For the last 27 years, Geno Auriemma has worked diligently to build a foundation for professional success as UConn women’s basketball coach. He has done extraordinary work, the architect of seven national champions and 13 Final Four teams.
Upon this foundation has come great personal fortune and fame. As they say in the trade, he is a brand name, one that conjures images of achievement and leadership. Wine, spaghetti sauce and restaurants bear his name, companies he endorses, such as Nike, use it to better themselves.
Life has been very good to him.
But last week, NBA security official Kelley Hardwick filed suit in New York, claiming Auriemma, spurned when he allegedly tried to kiss her in the hallway of a Russian hotel in 2009, conspired to ruin her career by having her dismissed from the detail that will guard Auriemma his 2012 Olympic team in London this summer.
The parties contesting this job discrimination suit are in the midst of a standoff, peering at the other, armed they say with enough incriminating evidence to bring the other down in court.
Will the case be settled before going to trial? No one is saying.
But while some theorize the suit is more about Hardwick attempting to right wrongs with the NBA, which she claims has failed to promote her during her decade with the league, it is Auriemma’s name that glares brightest in the neon.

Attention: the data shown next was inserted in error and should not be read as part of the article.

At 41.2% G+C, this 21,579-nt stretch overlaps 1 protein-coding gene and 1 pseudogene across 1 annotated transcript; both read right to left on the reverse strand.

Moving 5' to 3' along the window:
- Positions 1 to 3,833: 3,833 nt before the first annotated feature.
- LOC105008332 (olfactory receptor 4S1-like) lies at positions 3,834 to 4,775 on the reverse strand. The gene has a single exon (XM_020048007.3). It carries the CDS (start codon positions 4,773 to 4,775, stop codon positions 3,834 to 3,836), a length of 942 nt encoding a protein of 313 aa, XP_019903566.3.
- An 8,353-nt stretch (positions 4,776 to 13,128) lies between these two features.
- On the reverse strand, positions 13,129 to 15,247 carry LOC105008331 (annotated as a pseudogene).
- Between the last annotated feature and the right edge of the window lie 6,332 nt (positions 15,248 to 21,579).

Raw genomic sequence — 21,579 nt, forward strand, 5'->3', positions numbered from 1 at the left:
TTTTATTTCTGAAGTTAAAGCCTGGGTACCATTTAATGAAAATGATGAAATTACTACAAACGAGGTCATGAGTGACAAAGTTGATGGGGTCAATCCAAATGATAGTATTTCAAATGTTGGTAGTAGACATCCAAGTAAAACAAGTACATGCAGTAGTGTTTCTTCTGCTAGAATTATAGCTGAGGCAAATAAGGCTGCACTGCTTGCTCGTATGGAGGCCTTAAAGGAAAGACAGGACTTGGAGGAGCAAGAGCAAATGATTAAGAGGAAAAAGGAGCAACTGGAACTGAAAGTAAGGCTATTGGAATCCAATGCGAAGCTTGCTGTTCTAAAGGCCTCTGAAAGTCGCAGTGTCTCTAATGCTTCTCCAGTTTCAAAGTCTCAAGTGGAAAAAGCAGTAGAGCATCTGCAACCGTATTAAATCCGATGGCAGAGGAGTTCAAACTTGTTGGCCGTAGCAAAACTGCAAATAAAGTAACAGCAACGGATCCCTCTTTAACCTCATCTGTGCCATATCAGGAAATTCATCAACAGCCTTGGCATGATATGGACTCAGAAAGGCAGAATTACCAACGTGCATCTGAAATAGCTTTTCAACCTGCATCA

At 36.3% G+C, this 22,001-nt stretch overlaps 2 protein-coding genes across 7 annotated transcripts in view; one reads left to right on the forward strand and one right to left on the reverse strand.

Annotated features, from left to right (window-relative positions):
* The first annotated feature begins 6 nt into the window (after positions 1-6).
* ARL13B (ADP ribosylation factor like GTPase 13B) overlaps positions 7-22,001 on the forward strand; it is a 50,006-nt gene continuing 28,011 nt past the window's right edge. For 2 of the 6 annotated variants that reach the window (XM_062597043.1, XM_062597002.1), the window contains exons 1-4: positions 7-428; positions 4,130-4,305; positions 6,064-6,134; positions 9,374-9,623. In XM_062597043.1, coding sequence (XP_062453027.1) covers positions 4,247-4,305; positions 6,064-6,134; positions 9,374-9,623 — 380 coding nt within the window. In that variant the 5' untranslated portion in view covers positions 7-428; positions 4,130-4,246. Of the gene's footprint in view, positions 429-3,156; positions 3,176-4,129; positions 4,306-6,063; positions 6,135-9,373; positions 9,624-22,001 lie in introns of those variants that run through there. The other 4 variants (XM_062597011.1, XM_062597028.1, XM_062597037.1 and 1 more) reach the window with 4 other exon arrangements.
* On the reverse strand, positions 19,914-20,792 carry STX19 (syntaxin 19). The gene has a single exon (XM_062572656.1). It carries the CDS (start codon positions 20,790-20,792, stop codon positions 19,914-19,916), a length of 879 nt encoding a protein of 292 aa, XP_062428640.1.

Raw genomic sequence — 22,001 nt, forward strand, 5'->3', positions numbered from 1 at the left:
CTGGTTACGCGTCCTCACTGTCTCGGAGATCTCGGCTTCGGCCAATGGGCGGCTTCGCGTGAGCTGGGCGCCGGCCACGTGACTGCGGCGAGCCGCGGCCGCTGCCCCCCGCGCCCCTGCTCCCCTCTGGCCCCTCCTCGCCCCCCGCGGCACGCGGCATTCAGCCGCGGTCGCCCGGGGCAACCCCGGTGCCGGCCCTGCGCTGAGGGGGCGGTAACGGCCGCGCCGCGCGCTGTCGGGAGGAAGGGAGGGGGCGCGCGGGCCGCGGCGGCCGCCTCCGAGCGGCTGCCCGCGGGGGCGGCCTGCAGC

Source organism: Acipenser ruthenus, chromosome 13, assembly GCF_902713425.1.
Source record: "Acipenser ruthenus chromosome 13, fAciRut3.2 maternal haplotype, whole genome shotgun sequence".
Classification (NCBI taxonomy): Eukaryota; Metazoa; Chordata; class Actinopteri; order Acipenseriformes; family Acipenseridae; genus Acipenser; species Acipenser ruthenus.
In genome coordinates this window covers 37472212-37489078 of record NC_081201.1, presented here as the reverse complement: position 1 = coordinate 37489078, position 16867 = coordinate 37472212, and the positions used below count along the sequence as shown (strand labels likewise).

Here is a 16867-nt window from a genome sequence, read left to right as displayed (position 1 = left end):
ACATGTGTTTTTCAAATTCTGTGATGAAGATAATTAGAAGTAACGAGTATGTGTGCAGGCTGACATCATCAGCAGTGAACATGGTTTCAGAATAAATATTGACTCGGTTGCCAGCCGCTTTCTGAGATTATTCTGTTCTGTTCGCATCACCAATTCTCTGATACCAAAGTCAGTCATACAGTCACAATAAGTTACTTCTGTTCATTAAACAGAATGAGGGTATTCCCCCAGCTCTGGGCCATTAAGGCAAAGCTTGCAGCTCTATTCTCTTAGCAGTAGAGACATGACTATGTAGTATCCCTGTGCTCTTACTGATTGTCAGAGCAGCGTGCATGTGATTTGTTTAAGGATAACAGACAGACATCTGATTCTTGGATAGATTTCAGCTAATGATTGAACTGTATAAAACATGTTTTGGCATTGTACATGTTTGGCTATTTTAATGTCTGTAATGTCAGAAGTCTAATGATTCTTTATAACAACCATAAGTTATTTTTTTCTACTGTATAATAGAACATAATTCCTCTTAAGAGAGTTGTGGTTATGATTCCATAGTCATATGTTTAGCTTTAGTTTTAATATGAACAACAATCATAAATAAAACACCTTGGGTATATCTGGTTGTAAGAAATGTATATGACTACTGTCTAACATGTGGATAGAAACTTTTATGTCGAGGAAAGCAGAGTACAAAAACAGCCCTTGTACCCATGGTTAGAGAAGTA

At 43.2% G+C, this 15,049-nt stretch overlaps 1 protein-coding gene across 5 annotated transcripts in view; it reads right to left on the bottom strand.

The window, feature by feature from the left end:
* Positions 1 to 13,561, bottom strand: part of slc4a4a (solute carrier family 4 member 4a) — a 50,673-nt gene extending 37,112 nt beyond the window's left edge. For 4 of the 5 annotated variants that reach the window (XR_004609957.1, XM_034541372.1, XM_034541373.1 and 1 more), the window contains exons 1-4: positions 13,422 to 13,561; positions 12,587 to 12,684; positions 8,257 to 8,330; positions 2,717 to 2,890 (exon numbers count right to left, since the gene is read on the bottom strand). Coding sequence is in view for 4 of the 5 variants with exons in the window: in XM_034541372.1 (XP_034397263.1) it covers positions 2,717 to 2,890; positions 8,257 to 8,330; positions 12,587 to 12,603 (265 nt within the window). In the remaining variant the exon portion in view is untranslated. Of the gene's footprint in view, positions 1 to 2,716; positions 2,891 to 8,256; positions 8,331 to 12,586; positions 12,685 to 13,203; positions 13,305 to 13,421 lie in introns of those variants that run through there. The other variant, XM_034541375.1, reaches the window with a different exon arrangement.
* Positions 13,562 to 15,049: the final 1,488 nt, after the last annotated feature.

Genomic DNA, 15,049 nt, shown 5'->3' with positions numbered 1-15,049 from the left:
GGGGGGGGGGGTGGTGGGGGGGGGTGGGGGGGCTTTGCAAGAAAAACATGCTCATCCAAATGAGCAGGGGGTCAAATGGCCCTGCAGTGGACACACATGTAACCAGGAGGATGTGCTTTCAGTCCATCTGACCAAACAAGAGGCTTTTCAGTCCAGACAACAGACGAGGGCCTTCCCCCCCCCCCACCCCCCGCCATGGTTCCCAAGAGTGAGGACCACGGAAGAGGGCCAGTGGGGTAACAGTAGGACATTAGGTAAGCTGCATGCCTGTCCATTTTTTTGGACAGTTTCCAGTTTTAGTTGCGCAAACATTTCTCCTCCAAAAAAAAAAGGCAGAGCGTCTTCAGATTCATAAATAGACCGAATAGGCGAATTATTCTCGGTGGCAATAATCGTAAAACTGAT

Truth is, for many who would judge this case in the court of public opinion, the key may not be the job frustration at the core of the Hardwick’s suit. It will be the sensationalized kiss, the spurned provocation that Hardwick says embarrassed Auriemma so much it spurred him to bring her down.
That is not a light Auriemma would want to be seen in.
“People that haven’t looked at him [Auriemma] before will be looking at him now, more closely, through a different set of glasses,” said Rick Cerrone, the former senior director of media relations for the New York Yankees (1996-2006) and now a major consultant in media and marketing affairs.
What is at stake for Auriemma seems far greater than any championship. In this battle of perception, Auriemma [Hardwick, as well] are at risk of having careers and reputations sullied by half-truths, non-truths or real truths.
“I see a lot of similarities in Geno’s case with that of Roger Clemens,” said Adam Nisenson, the co-president of Active Imagination, a health and sports marketing company in Houston. “I live in Los Angeles now, but I went to school at the University of Texas and when I heard he [Clemens] was acquitted [of perjury] I was thrilled. Was he guilty? I don’t know, but in my eyes he wasn’t [Clemens attended Texas].
“What I am getting at is this: in the eyes of UConn fans in the state of Connecticut, Geno can probably never do wrong because of who he is; the status he has attained. So for that reason [if he is found innocent] I think he is safe regionally [for marketing and endorsements]. But nationally, the view of who he is will be skewed [among fans and companies].”
Cerrone, who dealt daily managing crisis situations during his years with the Steinbrenner Yankees, has some advice for Auriemma.